One year ago, Kevin Harvick held off a hard-charging Denny Hamlin at New Hampshire Motor Speedway in a battle that saw the two beat and bang through the final lap to end a 21-race winless streak for the driver of the No. 4 Stewart-Haas Racing Ford.
There’s every reason to believe that fans could be treated to the same thrilling finish again this year between the two in the Foxwoods Resort Casino 301 on Sunday at 3 p.m.
Harvick and Hamlin have been the cream of the crop in the NASCAR Cup Series this season, combining to win nine races — a series-leading five for Hamlin and four for Harvick — out of the 19 contested thus far. Hamlin won the most recent race at Kansas, while Harvick last visited Victory Lane in Indianapolis at the beginning of July.
Following the Kansas win, Hamlin reflected on the rivalry that has developed with Harvick over the past 12 months.
“What you've seen from us in the last year with the 11 and the 4 is a lot of mutual respect,” Hamlin said. “We race each other with a lot of mutual respect because we know it won't be the last time. We still have probably many years of battles ahead of us. We've been around the sport a long time. We butted heads early in my career. He's certainly a guy that I personally would like to model myself after.”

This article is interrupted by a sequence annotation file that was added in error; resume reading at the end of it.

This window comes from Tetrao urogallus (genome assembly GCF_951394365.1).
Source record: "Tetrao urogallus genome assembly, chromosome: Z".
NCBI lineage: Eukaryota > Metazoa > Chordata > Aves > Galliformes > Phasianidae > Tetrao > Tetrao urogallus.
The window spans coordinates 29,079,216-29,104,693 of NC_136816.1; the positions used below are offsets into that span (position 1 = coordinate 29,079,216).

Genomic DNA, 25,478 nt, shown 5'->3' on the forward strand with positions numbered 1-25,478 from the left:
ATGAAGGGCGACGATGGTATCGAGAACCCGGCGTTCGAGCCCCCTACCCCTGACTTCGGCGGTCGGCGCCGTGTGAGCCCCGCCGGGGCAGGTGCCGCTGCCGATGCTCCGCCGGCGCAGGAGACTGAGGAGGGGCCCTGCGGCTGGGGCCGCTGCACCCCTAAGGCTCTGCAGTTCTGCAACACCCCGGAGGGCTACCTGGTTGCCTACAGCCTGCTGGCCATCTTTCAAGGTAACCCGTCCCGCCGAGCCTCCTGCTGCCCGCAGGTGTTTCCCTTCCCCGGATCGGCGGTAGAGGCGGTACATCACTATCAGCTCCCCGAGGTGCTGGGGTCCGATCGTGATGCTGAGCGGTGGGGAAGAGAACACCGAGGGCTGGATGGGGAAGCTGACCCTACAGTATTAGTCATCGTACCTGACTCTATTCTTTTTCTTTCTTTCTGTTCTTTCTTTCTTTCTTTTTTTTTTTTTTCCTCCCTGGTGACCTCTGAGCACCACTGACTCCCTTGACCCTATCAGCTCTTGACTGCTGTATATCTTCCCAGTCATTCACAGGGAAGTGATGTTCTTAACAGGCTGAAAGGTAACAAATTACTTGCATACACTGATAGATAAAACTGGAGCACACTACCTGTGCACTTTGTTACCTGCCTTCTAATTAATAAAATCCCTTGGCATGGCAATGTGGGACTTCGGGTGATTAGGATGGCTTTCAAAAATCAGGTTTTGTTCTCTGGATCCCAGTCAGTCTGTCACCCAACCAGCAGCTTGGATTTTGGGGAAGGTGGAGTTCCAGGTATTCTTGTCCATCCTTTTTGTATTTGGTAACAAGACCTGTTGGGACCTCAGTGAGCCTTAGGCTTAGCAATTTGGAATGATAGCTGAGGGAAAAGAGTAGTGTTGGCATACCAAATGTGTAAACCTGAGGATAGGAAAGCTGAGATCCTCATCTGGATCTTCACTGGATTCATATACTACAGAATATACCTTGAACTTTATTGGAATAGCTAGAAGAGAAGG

The duo is pretty evenly matched at New Hampshire in nearly every way on paper — Harvick leads all active drivers in wins at New Hampshire with four while Hamlin has three. Harvick is tied with Matt Kenseth for series-most top fives among active drivers with 12 each; Hamlin is right behind them with 10. And Hamlin leads the series in runner-up finishes at New Hampshire with five second-place results; including last year. Harvick has finished second or third a total of three times at the “Magic Mile.”
But while the spotlight will surely be on the two drivers who have dominated the season thus far, New Hampshire also puts the pressure on the postseason push for drivers on the bubble. With only seven races to go before NASCAR’s Playoffs begins, 10 drivers are locked into the postseason on wins, leaving six spots up for grabs.
Clint Bowyer, Matt DiBenedetto and William Byron are currently hanging on to the final three slots based on points, but their lead is precarious and they can be knocked out if a driver outside of the current Playoff 16 wins in an upcoming week. And seven-time Cup Series champion Jimmie Johnson, driving in his final full-time season, is 18 points to the bad outside the Playoff picture.
Of those battling on the Playoff bubble or sitting on the outside looking in, Johnson, Kenseth and Ryan Newman lead the group with three wins each in Loudon. Bowyer has two wins at New Hampshire.
And although they are both in a secure position in the points, brothers Kyle Busch and Kurt Busch are still looking for their first win of the year and each have three wins at New Hampshire.
Or could we see a first-time series winner this weekend? It has happened before. New Hampshire is home to five first-time Cup winners; including Joey Logano's first series career victory in the June 2009 race in his rookie year.